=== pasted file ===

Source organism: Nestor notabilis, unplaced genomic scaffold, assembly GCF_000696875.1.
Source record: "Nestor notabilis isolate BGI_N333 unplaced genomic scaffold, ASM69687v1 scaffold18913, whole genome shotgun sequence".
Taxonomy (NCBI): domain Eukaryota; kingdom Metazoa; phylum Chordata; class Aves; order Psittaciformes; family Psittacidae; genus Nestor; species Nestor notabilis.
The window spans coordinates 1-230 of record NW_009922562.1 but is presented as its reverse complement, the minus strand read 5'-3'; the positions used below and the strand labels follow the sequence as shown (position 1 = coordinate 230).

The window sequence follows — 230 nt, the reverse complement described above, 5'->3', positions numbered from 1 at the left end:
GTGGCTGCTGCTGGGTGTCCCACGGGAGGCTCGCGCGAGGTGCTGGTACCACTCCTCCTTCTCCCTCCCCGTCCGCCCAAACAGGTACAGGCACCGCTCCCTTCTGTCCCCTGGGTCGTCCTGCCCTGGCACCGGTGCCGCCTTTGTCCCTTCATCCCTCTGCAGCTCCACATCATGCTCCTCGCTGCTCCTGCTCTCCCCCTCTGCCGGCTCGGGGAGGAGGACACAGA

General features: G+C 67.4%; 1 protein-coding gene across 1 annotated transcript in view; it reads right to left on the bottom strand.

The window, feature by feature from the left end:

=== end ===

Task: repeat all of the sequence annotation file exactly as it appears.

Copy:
Source organism: Nestor notabilis, unplaced genomic scaffold, assembly GCF_000696875.1.
Source record: "Nestor notabilis isolate BGI_N333 unplaced genomic scaffold, ASM69687v1 scaffold18913, whole genome shotgun sequence".
Taxonomy (NCBI): domain Eukaryota; kingdom Metazoa; phylum Chordata; class Aves; order Psittaciformes; family Psittacidae; genus Nestor; species Nestor notabilis.
The window spans coordinates 1-230 of record NW_009922562.1 but is presented as its reverse complement, the minus strand read 5'-3'; the positions used below and the strand labels follow the sequence as shown (position 1 = coordinate 230).

The window sequence follows — 230 nt, the reverse complement described above, 5'->3', positions numbered from 1 at the left end:
GTGGCTGCTGCTGGGTGTCCCACGGGAGGCTCGCGCGAGGTGCTGGTACCACTCCTCCTTCTCCCTCCCCGTCCGCCCAAACAGGTACAGGCACCGCTCCCTTCTGTCCCCTGGGTCGTCCTGCCCTGGCACCGGTGCCGCCTTTGTCCCTTCATCCCTCTGCAGCTCCACATCATGCTCCTCGCTGCTCCTGCTCTCCCCCTCTGCCGGCTCGGGGAGGAGGACACAGA

General features: G+C 67.4%; 1 protein-coding gene across 1 annotated transcript in view; it reads right to left on the bottom strand.

The window, feature by feature from the left end: